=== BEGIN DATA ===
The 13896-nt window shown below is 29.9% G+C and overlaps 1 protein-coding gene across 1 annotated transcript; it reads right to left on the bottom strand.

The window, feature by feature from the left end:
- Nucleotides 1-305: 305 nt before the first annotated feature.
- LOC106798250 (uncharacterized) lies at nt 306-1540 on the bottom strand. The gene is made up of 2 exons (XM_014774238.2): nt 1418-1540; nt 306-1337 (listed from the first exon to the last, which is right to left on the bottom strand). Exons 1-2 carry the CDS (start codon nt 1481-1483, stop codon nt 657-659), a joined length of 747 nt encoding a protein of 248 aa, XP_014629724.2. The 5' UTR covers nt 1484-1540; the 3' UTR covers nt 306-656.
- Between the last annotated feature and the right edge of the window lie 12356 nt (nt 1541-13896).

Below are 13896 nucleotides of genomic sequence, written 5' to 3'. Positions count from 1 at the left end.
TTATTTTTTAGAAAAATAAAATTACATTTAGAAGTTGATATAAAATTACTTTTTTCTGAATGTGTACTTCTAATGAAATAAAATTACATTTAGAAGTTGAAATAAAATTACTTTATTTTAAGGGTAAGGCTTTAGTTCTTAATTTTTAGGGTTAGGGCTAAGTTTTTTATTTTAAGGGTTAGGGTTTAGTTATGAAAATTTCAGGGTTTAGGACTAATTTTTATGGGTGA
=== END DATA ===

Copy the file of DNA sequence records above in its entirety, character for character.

The 13896-nt window shown below is 29.9% G+C and overlaps 1 protein-coding gene across 1 annotated transcript; it reads right to left on the bottom strand.

The window, feature by feature from the left end:
- Nucleotides 1-305: 305 nt before the first annotated feature.
- LOC106798250 (uncharacterized) lies at nt 306-1540 on the bottom strand. The gene is made up of 2 exons (XM_014774238.2): nt 1418-1540; nt 306-1337 (listed from the first exon to the last, which is right to left on the bottom strand). Exons 1-2 carry the CDS (start codon nt 1481-1483, stop codon nt 657-659), a joined length of 747 nt encoding a protein of 248 aa, XP_014629724.2. The 5' UTR covers nt 1484-1540; the 3' UTR covers nt 306-656.
- Between the last annotated feature and the right edge of the window lie 12356 nt (nt 1541-13896).

Below are 13896 nucleotides of genomic sequence, written 5' to 3'. Positions count from 1 at the left end.
TTATTTTTTAGAAAAATAAAATTACATTTAGAAGTTGATATAAAATTACTTTTTTCTGAATGTGTACTTCTAATGAAATAAAATTACATTTAGAAGTTGAAATAAAATTACTTTATTTTAAGGGTAAGGCTTTAGTTCTTAATTTTTAGGGTTAGGGCTAAGTTTTTTATTTTAAGGGTTAGGGTTTAGTTATGAAAATTTCAGGGTTTAGGACTAATTTTTATGGGTGA